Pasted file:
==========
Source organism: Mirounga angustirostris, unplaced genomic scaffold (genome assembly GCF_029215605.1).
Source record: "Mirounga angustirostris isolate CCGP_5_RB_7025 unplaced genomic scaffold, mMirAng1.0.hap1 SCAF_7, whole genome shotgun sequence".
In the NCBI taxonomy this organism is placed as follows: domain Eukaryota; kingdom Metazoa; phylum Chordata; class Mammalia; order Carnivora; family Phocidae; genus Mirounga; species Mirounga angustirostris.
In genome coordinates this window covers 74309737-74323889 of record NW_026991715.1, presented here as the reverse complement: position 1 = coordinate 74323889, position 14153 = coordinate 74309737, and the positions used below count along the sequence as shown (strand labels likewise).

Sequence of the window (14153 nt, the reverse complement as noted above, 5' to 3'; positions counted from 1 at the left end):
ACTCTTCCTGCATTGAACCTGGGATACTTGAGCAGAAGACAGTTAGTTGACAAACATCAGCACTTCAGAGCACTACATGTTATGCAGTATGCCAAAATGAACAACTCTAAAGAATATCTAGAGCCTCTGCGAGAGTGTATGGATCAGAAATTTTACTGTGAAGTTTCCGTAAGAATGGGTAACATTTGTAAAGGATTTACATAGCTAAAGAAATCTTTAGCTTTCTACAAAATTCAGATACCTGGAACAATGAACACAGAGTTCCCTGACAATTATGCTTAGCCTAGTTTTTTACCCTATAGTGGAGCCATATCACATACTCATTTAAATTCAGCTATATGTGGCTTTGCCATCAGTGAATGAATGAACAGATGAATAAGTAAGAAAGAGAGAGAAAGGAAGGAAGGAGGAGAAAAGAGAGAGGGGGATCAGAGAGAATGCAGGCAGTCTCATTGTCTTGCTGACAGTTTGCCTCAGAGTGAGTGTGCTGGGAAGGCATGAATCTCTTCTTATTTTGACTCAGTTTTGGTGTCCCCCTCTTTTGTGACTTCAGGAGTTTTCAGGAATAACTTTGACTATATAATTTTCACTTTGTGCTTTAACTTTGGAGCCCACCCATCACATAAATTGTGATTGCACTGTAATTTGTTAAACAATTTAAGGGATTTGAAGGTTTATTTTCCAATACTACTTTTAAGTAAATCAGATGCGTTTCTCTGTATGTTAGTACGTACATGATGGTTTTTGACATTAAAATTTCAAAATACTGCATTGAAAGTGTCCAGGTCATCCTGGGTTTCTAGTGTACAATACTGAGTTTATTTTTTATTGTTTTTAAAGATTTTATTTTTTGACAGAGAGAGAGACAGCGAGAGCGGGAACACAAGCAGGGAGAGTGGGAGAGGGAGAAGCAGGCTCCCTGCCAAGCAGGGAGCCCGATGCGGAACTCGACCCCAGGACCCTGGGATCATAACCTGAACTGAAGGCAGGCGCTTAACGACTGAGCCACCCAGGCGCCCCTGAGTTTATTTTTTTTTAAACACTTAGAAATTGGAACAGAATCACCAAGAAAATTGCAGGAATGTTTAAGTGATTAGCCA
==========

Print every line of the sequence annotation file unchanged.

Source organism: Mirounga angustirostris, unplaced genomic scaffold (genome assembly GCF_029215605.1).
Source record: "Mirounga angustirostris isolate CCGP_5_RB_7025 unplaced genomic scaffold, mMirAng1.0.hap1 SCAF_7, whole genome shotgun sequence".
In the NCBI taxonomy this organism is placed as follows: domain Eukaryota; kingdom Metazoa; phylum Chordata; class Mammalia; order Carnivora; family Phocidae; genus Mirounga; species Mirounga angustirostris.
In genome coordinates this window covers 74309737-74323889 of record NW_026991715.1, presented here as the reverse complement: position 1 = coordinate 74323889, position 14153 = coordinate 74309737, and the positions used below count along the sequence as shown (strand labels likewise).

Sequence of the window (14153 nt, the reverse complement as noted above, 5' to 3'; positions counted from 1 at the left end):
ACTCTTCCTGCATTGAACCTGGGATACTTGAGCAGAAGACAGTTAGTTGACAAACATCAGCACTTCAGAGCACTACATGTTATGCAGTATGCCAAAATGAACAACTCTAAAGAATATCTAGAGCCTCTGCGAGAGTGTATGGATCAGAAATTTTACTGTGAAGTTTCCGTAAGAATGGGTAACATTTGTAAAGGATTTACATAGCTAAAGAAATCTTTAGCTTTCTACAAAATTCAGATACCTGGAACAATGAACACAGAGTTCCCTGACAATTATGCTTAGCCTAGTTTTTTACCCTATAGTGGAGCCATATCACATACTCATTTAAATTCAGCTATATGTGGCTTTGCCATCAGTGAATGAATGAACAGATGAATAAGTAAGAAAGAGAGAGAAAGGAAGGAAGGAGGAGAAAAGAGAGAGGGGGATCAGAGAGAATGCAGGCAGTCTCATTGTCTTGCTGACAGTTTGCCTCAGAGTGAGTGTGCTGGGAAGGCATGAATCTCTTCTTATTTTGACTCAGTTTTGGTGTCCCCCTCTTTTGTGACTTCAGGAGTTTTCAGGAATAACTTTGACTATATAATTTTCACTTTGTGCTTTAACTTTGGAGCCCACCCATCACATAAATTGTGATTGCACTGTAATTTGTTAAACAATTTAAGGGATTTGAAGGTTTATTTTCCAATACTACTTTTAAGTAAATCAGATGCGTTTCTCTGTATGTTAGTACGTACATGATGGTTTTTGACATTAAAATTTCAAAATACTGCATTGAAAGTGTCCAGGTCATCCTGGGTTTCTAGTGTACAATACTGAGTTTATTTTTTATTGTTTTTAAAGATTTTATTTTTTGACAGAGAGAGAGACAGCGAGAGCGGGAACACAAGCAGGGAGAGTGGGAGAGGGAGAAGCAGGCTCCCTGCCAAGCAGGGAGCCCGATGCGGAACTCGACCCCAGGACCCTGGGATCATAACCTGAACTGAAGGCAGGCGCTTAACGACTGAGCCACCCAGGCGCCCCTGAGTTTATTTTTTTTTAAACACTTAGAAATTGGAACAGAATCACCAAGAAAATTGCAGGAATGTTTAAGTGATTAGCCA